Outside the blocks, where I presume children once played, the gallows still stand, alongside memorials to those that never escaped the walls of S-21.
As we left we came across a situation I found, well, quite ghoulish. Two of the three living S-21 survivors were sitting by little stands near the entranceway, selling their books. I do understand how essentially their life revolves around the prison, and that they need to make an income however they can, but I still felt uncomfortable with the concept of them passing out their business cards and selling their book in this manner. I think to be honest I was pretty shellshocked from everything I’d seen and learnt inside S-21.
Following in their footsteps
From here our journey followed those of many prisoners who did leave S-21 – under the premise of being moved to another prison. In reality they were being moved to Choeung Ek, ready to be butchered.
And butchering it was. The atrocities described to us as we walked around the Killing Fields firstly made my blood run cold and then later boil with anger.
Visiting the Choeung Ek Killing Fields
Today the site of the Killing Fields is eerily beautiful. As you leave your bus you’re greeted with a peaceful green backdrop of grass and trees – there’s even a beautiful lake you can stroll around, where colourful butterflies flit about. It feels hard to imagine that thousands of people were murdered here, but once you don your headphones and allow the audio guide to take you on a small tour of the site everything takes on a different light.
Now that empty shed in front of you turns into a dark, cramped prison where blindfolded prisoners were kept until taken out to be killed in the dead of night. Music blared out of speakers to hide the sounds of screams as men, women and children being murdered just a few feet away, and thrown into mass burial pits.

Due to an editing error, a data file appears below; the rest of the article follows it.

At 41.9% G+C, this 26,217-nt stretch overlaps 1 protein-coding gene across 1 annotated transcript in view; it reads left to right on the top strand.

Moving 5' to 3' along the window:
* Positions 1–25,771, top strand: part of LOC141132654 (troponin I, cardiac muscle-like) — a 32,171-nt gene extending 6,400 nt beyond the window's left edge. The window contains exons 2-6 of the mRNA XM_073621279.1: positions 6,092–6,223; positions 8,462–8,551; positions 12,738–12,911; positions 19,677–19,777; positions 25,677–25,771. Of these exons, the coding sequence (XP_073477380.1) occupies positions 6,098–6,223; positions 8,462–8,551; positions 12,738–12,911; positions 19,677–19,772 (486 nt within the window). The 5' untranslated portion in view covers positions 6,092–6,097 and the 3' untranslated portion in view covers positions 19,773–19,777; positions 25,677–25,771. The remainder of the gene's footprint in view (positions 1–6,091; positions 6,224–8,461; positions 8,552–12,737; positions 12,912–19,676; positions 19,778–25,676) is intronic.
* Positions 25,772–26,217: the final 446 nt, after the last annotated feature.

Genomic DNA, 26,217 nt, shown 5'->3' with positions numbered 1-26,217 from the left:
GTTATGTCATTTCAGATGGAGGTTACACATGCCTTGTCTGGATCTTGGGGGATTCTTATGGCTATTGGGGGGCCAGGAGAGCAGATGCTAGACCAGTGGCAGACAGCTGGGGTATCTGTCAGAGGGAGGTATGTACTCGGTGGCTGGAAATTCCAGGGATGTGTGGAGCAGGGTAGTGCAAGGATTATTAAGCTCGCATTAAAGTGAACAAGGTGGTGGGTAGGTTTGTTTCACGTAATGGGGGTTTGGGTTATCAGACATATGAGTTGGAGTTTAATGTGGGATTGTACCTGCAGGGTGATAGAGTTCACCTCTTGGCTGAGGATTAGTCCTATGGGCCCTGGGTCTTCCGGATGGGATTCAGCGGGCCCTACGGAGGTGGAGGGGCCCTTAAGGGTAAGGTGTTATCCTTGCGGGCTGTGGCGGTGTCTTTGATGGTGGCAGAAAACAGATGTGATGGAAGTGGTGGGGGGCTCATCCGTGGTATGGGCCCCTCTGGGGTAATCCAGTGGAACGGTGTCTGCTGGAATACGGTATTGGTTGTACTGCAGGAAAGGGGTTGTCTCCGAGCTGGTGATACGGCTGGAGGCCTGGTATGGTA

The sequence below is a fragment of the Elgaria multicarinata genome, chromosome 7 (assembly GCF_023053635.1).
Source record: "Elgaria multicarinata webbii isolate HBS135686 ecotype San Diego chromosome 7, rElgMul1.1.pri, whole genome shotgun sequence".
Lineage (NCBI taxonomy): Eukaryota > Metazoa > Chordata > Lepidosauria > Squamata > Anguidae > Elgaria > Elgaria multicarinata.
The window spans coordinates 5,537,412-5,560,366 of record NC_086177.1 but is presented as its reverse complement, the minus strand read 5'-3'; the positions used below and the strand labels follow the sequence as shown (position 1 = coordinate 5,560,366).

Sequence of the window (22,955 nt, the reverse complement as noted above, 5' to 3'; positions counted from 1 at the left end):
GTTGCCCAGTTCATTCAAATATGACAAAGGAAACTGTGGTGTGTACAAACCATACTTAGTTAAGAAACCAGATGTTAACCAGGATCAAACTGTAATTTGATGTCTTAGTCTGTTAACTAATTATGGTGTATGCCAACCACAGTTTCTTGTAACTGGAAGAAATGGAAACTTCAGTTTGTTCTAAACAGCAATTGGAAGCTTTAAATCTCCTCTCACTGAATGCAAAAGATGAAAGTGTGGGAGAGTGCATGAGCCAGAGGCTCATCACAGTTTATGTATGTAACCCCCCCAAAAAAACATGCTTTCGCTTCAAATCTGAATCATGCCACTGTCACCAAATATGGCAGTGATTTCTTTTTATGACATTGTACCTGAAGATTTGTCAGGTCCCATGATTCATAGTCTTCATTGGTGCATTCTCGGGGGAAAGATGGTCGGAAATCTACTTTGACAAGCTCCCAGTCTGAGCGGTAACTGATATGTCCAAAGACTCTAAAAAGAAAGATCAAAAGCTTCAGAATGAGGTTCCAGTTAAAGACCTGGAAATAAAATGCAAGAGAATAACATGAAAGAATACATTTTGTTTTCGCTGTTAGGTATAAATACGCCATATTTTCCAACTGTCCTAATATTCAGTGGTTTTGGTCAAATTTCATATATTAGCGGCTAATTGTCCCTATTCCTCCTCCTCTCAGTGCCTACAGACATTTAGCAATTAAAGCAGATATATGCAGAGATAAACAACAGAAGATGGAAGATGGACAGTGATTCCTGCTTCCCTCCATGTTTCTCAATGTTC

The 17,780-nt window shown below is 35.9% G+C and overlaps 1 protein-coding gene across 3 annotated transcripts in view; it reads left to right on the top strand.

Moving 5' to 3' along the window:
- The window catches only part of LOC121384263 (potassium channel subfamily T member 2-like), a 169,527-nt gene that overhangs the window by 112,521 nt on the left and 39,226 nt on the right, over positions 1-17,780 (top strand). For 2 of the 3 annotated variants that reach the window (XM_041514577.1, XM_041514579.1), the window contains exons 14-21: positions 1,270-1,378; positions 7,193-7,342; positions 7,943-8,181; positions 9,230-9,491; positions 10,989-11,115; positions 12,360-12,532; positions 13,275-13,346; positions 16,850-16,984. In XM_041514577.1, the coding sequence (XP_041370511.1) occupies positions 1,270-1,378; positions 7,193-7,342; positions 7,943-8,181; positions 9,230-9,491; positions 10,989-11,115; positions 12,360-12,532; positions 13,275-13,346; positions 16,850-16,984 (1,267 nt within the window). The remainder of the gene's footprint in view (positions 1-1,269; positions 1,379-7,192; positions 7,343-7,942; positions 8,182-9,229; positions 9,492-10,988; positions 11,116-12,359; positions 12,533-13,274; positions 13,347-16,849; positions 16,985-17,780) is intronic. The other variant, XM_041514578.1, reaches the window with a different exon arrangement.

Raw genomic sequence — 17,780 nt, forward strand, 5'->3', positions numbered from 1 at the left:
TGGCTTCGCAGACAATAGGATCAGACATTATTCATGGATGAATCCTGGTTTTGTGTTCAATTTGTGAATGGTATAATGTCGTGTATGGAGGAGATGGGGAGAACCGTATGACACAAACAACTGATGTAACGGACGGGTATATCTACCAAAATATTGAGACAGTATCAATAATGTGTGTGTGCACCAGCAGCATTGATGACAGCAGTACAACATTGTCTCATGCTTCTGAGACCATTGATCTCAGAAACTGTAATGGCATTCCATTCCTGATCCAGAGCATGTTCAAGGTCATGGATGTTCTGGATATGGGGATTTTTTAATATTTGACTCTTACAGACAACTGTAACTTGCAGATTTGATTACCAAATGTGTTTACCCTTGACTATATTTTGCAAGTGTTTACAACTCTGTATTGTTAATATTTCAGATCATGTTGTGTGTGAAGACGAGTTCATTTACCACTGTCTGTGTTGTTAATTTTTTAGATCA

That exotic tree to your right turns from a thing of beauty to a weapon of torture – the spikes on its branches used to slowly and painfully decapitate prisoners without the need to waste bullets.
Another tree, now covered with colourful ribbons and bracelets, is instead dripping red with blood from the heads of small children smashed against it. Even in the heat of the Cambodian sun you’ll find that you’re hugging yourself in shock at the harrowing events that took place here night after night.
Blowing in the wind
The cenotaph is a striking end to your walk around the Killing Fields, housing nearly 9,000 skulls and many other bones excavated from the numerous mass graves across the site. Even now as you walk around you might spot pieces of bone or cloth in the mud, which is collected up every couple of months as they make their way back to the surface and become exposed.
Even on a dry day patches of the pathway is muddy and I was very careful to watch where I stepped as I made my way slowly around the fields. Having worn cream-coloured Toms, it was impossible to not get mud on my shoes. I cleaned them as well as I could before returning to the bus for a very quiet journey back to the hotel, but even so there’s one small spot that refused to fade entirely.
Perhaps I could have scrubbed it off if I tried hard enough, but I decided to leave it there, my small gesture of remembrance for those who died during, or survived through the Khmer Rouge regime.